School vandalism $11.2m budget top-up shocks

Damage to New Zealand schools from vandalism and graffiti has forced the Ministry of Education to top up school budgets by $11.2 million over the past five years.

The amount has shocked Otago principals, who say it is money directed away from classroom teaching, and it is harming children's education.

Figures released under the Official Information Act reveal the Government provided $11,206,056.73 over and above the amounts already spent by schools from their operating budgets, to repair damage done by vandalism and graffiti.

Otago schools accounted for a fraction of the total with only an extra $41,253.97 needed in the past five years.

Stephanie Madden
Stephanie Madden
Otago Primary Principals' Association president Stephanie Madden said it was money that would now not go towards pupils' learning.

''It's a really unfortunate cost to schooling that we're having to spend money on what is really a social problem.

''They [vandals and taggers] are harming children's education. That's a lot of money out of our education portfolio.''

Ministry of Education infrastructure service head Kim Shannon said schools covered routine vandalism and graffiti costs through their operating grants, but when a school was faced with particularly high costs for vandalism or graffiti, the ministry provided top-ups.

Schools are allocated funding for repairs and maintenance based on their risk of receiving damage.

Mrs Madden said that most Otago primary schools were in the low-risk category, and set aside between $200 and $500 in their operations grant funding to repair damages.

''It's not an awful lot.''

The only time she had applied for a top-up was when she was at Halfway Bush School and all the copper spouting was stolen from its buildings, she said.

''The ratbags!''The top-up helped pay for the extra resourcing needed to fix it.''

Otago Secondary Principals' Association chairman Mason Stretch said every secondary school's damage repair budget was different and he had no idea how much each had set aside.

Schools had an idea of what was likely to happen each year in terms of vandalism and graffiti, but sometimes they had to apply for top-ups to help pay for significant ''one-off'' incidents, he said.

''A broken window or some spray-painting on a school's wall could easily be repaired using funds set aside in the budget, but if it was a significant one-off event - something that doesn't normally happen - that may require a top-up to cover the cost of repair,'' he said.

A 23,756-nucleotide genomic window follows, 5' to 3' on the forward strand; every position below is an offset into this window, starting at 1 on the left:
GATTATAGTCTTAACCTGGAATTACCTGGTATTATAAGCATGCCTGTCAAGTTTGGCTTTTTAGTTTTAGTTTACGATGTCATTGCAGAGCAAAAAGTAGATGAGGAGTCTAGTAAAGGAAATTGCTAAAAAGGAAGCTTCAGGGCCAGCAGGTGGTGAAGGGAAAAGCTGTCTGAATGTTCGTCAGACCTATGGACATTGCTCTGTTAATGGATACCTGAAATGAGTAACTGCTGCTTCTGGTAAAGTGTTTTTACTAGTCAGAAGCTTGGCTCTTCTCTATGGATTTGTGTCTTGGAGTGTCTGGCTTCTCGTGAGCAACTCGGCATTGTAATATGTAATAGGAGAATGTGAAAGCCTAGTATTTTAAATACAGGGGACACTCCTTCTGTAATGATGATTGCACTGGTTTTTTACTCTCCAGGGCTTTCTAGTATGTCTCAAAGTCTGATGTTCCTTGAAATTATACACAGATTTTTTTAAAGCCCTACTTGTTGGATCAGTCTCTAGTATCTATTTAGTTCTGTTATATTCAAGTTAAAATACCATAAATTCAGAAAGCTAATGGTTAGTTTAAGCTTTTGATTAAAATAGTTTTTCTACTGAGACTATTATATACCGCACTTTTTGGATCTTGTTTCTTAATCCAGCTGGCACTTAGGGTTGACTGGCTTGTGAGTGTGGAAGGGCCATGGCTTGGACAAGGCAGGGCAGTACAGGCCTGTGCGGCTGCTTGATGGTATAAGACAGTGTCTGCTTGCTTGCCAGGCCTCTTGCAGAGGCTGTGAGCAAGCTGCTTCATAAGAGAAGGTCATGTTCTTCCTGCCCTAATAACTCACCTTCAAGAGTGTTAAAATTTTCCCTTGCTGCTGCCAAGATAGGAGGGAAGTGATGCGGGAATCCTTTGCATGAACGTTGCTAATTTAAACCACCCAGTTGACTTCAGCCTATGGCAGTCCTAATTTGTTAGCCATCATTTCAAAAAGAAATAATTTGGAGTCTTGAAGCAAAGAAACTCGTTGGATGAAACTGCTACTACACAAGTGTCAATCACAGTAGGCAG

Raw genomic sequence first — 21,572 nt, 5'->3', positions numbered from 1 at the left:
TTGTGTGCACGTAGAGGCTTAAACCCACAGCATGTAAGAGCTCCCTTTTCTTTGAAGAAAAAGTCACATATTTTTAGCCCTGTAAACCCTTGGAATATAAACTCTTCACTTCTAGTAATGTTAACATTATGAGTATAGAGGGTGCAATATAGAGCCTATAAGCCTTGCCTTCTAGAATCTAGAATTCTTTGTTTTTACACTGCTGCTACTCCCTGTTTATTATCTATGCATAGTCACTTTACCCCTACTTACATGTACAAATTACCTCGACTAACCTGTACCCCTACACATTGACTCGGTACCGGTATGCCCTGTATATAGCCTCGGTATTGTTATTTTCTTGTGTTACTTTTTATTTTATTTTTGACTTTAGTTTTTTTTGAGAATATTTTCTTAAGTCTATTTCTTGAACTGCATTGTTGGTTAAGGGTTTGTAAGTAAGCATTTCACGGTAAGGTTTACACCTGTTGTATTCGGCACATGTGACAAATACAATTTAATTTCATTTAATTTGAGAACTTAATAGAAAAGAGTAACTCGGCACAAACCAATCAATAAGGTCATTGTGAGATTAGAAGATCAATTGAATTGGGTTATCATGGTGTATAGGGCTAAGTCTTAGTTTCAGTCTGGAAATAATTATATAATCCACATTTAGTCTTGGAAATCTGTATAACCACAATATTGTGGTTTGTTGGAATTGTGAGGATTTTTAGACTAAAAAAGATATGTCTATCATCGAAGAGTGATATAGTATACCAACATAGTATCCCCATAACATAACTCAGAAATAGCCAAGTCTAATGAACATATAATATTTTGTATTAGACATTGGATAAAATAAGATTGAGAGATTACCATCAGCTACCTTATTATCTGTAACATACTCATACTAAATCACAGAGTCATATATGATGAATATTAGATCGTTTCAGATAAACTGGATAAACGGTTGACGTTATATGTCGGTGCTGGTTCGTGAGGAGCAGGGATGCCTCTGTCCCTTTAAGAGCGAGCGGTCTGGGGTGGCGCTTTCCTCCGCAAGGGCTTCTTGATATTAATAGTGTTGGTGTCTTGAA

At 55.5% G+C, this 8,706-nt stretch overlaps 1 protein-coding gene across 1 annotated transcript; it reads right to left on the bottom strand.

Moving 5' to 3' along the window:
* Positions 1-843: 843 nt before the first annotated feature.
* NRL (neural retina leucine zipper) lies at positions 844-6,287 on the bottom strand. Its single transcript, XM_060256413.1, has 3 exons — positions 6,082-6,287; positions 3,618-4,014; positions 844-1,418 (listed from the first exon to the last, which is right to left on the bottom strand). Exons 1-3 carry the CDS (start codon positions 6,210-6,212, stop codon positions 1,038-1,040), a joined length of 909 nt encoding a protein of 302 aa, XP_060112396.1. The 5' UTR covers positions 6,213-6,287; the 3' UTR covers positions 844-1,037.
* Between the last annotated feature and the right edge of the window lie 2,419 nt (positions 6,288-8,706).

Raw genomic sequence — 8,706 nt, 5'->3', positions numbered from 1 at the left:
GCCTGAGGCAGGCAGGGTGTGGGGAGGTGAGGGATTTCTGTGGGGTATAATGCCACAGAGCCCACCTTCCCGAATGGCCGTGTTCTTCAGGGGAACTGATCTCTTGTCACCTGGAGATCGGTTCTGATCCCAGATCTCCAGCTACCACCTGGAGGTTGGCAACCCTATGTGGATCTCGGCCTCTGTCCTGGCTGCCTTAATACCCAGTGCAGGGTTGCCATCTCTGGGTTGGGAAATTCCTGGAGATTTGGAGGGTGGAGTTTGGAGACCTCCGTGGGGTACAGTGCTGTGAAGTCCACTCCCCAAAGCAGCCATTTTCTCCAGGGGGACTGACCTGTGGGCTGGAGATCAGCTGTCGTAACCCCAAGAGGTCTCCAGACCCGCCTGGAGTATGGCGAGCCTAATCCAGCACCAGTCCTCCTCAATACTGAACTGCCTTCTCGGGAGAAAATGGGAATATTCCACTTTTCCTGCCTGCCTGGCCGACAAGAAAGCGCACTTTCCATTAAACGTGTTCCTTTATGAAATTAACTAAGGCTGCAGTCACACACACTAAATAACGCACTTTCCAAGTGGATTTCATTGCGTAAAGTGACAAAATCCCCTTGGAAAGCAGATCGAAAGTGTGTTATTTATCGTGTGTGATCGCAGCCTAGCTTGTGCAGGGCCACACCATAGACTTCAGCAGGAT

''Sometimes, vandalism is very hit-and-miss. It might happen once - we had an incident six years ago - but we've had nothing since.''

During the past five years, annual nationwide top-up figures had decreased from $2.9 million in 2009, to $1.67 million in 2013.

Ms Shannon said it was difficult to attribute the apparent decline to any one factor, but believed it was likely a combination of more effective school security measures and increased community crime prevention.

''It is also possible that schools which have experienced vandalism have had their risk category and funding raised, and so no longer need top-ups, even though they may be spending more than they had previously.''

Both Mr Stretch and Mrs Madden said that Otago schools were investing in security cameras, lighting and fencing, as well as better alarm systems, to deter vandalism and graffiti.

''Those things dramatically reduce vandalism and graffiti,'' Mr Stretch said.

''There are things schools can do to mitigate or reduce the effects of vandalism happening.''

Mrs Madden said some Otago primary schools were also rostering people from their community to walk through the school so that there was a security presence, particularly during the holidays.

Mr Stretch said members of the public often wandered through school grounds, but he believed schools were ''technically'' private property.

''If it is security fenced, people wouldn't be allowed inside. They [schools] have made a clear statement.''


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